We're living in the era of fake news. Not only was "fake news" the word of the year in 2017, but widespread lies and misinformation in the news – whether they're about climate change, immigrants or health care – still dominate headlines.
And the trend shows no signs of stopping.
So it's safe to say we all know "fake news" exists, right? But why does it actually work? Turns out, fake news taps into our brains in unique ways – and if you're primed to believe fake news, you can be hooked by even the most out-there lies. Here's how it works, and how you can protect yourself.
First, Let's Chat About Propaganda
While the term "fake news" is still pretty new, the concept behind it is not. Propaganda – which is selectively misleading information designed to intentionally convey a certain point – has been around since, well, basically forever.
Propaganda was used by playwrights in ancient Greece, for instance, to further political and religious beliefs. And it's almost always used during wartime. Check out these inspiring, heroic-themed posters designed to help enlist troops during WWII.
Older propaganda feels so obvious it's almost silly. But, today, propaganda can take on more subtle forms. Take climate change deniers, for example. While earlier denialists claimed that global warming just flat out didn't exist, denialists today usually claim that there's still a question of whether human behavior is driving climate change.
In truth, there's a 97% percent consensus that climate change exists, and 18 scientific associations agree it's driven largely by humans. But climate change deniers cling to that remaining 3%, and spread propaganda about why climate change isn't real. By excluding important misinformation – focusing on the 3% of scientists who deny climate change instead of the 97% who don't – climate science denial propaganda is designed to mislead.
Finally, propaganda can involve simply suppressing dissenting voices. That's one tactic used by the Trump administration on climate change – to the point that a group of fired Environmental Protection Agency staffers just released their own environmental report after being silenced on the job.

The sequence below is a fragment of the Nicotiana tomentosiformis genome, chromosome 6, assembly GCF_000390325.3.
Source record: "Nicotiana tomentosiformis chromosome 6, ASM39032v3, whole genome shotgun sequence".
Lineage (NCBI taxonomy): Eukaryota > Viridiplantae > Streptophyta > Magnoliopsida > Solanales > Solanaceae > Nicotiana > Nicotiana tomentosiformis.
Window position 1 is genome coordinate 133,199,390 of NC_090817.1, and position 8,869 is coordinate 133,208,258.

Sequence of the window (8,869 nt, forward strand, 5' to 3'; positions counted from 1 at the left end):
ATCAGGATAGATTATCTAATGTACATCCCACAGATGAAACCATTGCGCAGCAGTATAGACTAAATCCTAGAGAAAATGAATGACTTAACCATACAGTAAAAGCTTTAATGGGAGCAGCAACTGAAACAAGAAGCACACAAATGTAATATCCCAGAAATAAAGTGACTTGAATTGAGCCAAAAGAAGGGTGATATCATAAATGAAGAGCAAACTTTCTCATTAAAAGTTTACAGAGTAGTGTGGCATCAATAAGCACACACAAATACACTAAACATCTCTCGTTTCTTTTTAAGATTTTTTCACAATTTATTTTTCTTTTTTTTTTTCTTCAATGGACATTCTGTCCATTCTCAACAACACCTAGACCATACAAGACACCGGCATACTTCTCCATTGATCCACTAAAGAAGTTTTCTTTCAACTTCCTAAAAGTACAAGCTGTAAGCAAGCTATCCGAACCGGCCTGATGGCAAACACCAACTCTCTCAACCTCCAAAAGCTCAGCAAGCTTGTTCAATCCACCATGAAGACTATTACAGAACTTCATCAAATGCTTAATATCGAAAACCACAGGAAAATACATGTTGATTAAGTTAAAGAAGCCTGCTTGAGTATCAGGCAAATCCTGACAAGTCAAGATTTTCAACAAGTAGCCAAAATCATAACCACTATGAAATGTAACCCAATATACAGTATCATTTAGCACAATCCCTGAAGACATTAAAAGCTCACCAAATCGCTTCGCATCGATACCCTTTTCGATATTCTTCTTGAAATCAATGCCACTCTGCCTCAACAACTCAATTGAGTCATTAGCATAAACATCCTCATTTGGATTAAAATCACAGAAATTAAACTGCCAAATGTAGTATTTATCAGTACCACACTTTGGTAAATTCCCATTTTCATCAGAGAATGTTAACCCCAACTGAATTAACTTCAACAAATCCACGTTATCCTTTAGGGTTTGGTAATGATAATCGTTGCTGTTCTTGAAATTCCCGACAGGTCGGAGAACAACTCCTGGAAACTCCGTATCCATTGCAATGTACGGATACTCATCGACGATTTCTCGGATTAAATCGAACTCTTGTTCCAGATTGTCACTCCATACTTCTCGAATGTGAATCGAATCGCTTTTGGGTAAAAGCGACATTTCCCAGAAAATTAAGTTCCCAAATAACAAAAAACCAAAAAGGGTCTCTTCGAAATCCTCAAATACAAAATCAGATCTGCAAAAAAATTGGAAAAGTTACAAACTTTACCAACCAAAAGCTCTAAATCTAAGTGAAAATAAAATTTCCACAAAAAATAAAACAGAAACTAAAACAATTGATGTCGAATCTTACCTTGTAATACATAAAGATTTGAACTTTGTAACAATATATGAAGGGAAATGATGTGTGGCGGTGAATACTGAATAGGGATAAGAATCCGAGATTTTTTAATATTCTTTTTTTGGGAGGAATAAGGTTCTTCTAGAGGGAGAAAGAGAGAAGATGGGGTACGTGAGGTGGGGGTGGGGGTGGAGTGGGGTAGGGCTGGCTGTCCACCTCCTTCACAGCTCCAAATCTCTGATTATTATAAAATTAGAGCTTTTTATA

So, Why Does Propaganda Work?
Most of the time, propaganda works by tapping into existing fears and emotions to mislead you.
Some experts believe propaganda works because people want it to. Think about it – when you see a story that already aligns with your beliefs, you're less likely to question it. You might even feel comforted, because now you have even more evidence to support your existing beliefs. Chances are, it'd never occur to you to check if it's true, because it already feels "right."
But there's a deeper psychological process going on, too. See, your brain has an "executive control network" – regions of your brain responsible for higher-level functioning, like thinking analytically. Research shows that fear – including fear of immigrants, fear of foreign countries or fear of people unlike you – can suppress that executive control network.
In other words, fear makes it harder for your brain to think critically, so it's harder to spot false information – and you're more vulnerable to propaganda.
How to Protect Yourself from Propaganda
Just because propaganda is everywhere doesn't mean you need to fall for it. Take these steps to protect yourself (and those around you).
- Question your fears. Since many forms of propaganda rely on fear to work, take time to question your own worries. If you're worried about an influx of immigrants to the country, ask yourself why. Seek out stories from people with different life experiences to learn more about them – you may find you have a lot in common!
- Read the news critically. Any person or outlet could be spreading propaganda, so read the news with your "executive control network" activated. Check that news stories are citing credible sources – like peer-reviewed studies or respected organizations – and look at whether the story truly presents both sides.
- Understand how technology fuels propaganda. Advances in technology have made it possible to fake audio as well as doctor photos and video. While you may not be able to detect this kind of manipulation all the time, simply knowing it exists could protect you from thinking faked media is iron-clad "proof."
About the Author
Sylvie Tremblay holds a Master of Science in molecular and cellular biology and has years of experience as a cancer researcher and neuroscientist. Before launching her writing business, she worked as a TA and tutored students in biology, chemistry, math and physics.